Stung by a UN official's criticism of the country for allowing some of its people to go hungry, Canada has described Olivier De Schutter as a "patronising academic" and said there are more pressing food concerns in other countries.
"Canada has long been seen as a land of plenty. Yet today one in 10 families with a child under six is unable to meet their daily food needs," De Schutter, the UN special rapporteur on the right to food, said in a statement on Wednesday.
"These rates of food insecurity are unacceptable, and it is time for Canada to adopt a national right to food strategy."
He said 800,000 households in the country are "food insecure". Canada has a population of 34 million.
De Schutter also raised concerns about the treatment of the country's aboriginal peoples.
Reacting to De Schutter's report, Canadian Foreign Minister John Baird told reporters the country's federal and provincial governments were focused on improving the lives of Canadians and their ability to provide for themselves.
"There are, what, 193 members of the UN? I think most Canadians would think that spending 11 days in Canada on this issue - his time would be better spent elsewhere," said Baird.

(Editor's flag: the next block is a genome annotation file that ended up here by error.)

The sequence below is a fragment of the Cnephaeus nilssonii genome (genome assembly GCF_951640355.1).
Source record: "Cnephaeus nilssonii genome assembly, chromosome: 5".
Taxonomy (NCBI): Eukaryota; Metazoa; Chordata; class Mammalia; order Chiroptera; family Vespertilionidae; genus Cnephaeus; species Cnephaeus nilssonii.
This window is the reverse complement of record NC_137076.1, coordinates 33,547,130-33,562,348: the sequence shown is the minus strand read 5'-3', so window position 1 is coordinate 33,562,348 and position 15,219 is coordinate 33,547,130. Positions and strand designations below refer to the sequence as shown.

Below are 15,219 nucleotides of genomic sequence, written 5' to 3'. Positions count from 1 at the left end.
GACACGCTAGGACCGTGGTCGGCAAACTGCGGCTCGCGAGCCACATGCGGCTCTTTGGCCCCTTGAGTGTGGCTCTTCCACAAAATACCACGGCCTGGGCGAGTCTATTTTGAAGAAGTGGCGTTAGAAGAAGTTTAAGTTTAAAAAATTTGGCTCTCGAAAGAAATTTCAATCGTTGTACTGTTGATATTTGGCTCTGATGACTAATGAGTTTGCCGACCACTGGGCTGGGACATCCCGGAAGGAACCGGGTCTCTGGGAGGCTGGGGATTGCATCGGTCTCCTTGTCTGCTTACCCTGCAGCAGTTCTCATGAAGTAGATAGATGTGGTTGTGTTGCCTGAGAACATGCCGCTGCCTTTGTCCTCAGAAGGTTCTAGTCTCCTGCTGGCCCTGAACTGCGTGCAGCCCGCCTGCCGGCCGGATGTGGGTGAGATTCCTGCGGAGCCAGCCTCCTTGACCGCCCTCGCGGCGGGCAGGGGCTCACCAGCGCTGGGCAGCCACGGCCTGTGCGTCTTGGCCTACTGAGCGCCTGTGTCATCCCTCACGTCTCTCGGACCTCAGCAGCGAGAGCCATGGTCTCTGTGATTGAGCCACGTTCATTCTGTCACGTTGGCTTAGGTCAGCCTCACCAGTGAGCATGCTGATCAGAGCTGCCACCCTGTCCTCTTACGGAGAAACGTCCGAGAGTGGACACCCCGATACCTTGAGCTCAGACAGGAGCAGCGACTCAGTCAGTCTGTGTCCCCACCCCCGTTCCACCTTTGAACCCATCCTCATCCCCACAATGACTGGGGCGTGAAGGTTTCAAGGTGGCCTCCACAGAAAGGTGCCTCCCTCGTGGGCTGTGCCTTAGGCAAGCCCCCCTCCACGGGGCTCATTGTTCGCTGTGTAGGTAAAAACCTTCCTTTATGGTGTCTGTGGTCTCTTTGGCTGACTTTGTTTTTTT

After De Schutter complained in a newspaper interview that no federal cabinet minister had agreed to meet him, Health Minister Leona Aglukkaq, from Canada's aboriginal Inuit population, met him on Wednesday.
But the meeting did not seem to go well.
"I met with the individual this morning and I found him to be an ill-informed, patronising academic studying, once again, the aboriginal people, Inuit and Canada's Arctic from afar," Aglukkaq told parliament.
"I took the opportunity to educate him about Canada's north and the aboriginal people who depend on the wildlife that they hunt every day for food security."
Canada is the first developed country on which De Schutter has reported. UN spokeswoman Yoonie Kim said Canada had a standing invitation to UN human rights officials to visit.